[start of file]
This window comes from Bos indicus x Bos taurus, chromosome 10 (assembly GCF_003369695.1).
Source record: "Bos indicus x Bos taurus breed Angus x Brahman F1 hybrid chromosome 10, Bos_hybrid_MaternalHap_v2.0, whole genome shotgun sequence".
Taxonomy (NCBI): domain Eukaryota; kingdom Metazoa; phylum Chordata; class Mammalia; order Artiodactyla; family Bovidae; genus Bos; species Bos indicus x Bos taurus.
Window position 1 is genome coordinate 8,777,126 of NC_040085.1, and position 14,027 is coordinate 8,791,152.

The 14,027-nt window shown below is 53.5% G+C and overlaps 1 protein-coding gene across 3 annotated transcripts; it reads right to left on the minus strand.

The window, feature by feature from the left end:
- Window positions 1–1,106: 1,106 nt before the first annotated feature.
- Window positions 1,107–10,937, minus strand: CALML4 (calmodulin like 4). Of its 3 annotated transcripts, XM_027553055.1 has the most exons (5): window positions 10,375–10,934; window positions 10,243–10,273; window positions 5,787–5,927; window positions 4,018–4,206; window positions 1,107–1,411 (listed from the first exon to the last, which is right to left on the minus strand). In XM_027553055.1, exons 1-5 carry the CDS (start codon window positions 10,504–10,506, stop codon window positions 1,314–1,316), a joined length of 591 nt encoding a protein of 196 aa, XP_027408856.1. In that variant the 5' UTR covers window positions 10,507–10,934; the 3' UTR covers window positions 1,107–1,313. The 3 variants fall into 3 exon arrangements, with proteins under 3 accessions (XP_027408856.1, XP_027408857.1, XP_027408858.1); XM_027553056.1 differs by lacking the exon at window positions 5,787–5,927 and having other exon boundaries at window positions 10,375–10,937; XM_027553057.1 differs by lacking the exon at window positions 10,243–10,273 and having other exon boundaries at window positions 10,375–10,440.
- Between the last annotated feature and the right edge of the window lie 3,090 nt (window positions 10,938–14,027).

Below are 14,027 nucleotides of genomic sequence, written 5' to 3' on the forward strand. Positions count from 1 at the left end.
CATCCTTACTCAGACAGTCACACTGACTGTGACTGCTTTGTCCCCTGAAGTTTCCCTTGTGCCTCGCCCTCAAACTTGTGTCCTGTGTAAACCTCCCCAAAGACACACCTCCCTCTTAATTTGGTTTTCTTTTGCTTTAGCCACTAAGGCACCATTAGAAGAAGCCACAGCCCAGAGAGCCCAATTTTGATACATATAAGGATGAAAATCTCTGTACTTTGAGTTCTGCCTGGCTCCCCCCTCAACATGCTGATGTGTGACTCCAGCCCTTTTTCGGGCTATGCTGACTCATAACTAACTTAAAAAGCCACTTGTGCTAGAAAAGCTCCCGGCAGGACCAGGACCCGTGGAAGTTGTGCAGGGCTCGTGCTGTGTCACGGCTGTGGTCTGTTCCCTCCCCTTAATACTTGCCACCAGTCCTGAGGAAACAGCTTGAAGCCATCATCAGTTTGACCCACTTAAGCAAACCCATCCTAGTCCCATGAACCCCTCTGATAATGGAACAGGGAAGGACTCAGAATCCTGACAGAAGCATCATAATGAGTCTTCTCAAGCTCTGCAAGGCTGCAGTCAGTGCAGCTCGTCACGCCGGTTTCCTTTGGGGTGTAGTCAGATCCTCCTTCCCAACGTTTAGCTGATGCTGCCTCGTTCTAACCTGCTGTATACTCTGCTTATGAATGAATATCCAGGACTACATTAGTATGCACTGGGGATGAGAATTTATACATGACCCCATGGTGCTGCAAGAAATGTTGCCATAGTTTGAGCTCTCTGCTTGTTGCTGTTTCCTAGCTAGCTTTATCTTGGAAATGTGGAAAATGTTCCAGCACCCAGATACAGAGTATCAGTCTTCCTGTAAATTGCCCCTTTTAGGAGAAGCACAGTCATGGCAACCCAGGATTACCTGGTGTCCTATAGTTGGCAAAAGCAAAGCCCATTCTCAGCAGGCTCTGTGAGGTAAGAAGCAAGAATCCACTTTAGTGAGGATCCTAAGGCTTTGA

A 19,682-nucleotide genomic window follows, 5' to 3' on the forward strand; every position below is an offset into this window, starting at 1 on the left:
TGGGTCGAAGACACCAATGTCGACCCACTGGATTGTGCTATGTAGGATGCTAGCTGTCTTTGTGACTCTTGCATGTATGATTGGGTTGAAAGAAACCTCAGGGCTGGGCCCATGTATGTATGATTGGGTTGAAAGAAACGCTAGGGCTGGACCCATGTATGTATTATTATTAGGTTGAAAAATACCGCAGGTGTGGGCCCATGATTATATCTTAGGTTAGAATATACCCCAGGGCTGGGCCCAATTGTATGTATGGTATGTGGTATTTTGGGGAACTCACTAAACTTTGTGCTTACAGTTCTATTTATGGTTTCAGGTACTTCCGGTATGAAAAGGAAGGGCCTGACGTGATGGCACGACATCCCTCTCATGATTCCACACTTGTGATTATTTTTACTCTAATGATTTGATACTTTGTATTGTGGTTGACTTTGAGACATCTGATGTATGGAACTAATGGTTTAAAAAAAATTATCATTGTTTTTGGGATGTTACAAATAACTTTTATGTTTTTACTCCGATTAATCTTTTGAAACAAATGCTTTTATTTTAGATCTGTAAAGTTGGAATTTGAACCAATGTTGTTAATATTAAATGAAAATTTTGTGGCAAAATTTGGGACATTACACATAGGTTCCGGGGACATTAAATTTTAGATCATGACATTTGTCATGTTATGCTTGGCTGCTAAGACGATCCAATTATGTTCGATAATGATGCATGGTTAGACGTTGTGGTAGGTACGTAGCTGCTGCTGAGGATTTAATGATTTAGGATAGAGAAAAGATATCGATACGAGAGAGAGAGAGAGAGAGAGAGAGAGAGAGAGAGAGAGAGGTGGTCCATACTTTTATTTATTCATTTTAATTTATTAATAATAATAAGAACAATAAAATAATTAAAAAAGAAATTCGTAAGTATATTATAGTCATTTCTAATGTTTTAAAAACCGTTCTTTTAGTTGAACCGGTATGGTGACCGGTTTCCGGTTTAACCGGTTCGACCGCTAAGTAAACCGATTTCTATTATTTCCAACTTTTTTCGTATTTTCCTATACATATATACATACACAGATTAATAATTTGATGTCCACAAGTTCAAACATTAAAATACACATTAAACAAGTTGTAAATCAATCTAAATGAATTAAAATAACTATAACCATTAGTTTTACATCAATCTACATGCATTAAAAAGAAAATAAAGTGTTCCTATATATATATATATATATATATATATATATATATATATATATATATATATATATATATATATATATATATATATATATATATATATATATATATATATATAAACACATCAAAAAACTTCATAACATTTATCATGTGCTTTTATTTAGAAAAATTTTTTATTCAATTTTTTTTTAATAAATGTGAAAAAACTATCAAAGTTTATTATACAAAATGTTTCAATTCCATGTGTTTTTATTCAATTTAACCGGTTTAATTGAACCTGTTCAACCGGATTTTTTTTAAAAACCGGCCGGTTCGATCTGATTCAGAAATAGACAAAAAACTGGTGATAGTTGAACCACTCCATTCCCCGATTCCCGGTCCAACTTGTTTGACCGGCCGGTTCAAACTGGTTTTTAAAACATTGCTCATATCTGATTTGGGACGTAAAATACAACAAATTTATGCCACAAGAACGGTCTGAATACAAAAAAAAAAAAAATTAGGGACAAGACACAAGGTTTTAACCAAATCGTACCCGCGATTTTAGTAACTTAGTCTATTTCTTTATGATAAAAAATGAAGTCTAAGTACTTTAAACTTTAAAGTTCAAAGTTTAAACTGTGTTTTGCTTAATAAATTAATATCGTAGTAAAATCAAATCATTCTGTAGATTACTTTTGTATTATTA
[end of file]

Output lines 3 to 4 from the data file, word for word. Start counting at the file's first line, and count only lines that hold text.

Taxonomy (NCBI): domain Eukaryota; kingdom Metazoa; phylum Chordata; class Mammalia; order Artiodactyla; family Bovidae; genus Bos; species Bos indicus x Bos taurus.
Window position 1 is genome coordinate 8,777,126 of NC_040085.1, and position 14,027 is coordinate 8,791,152.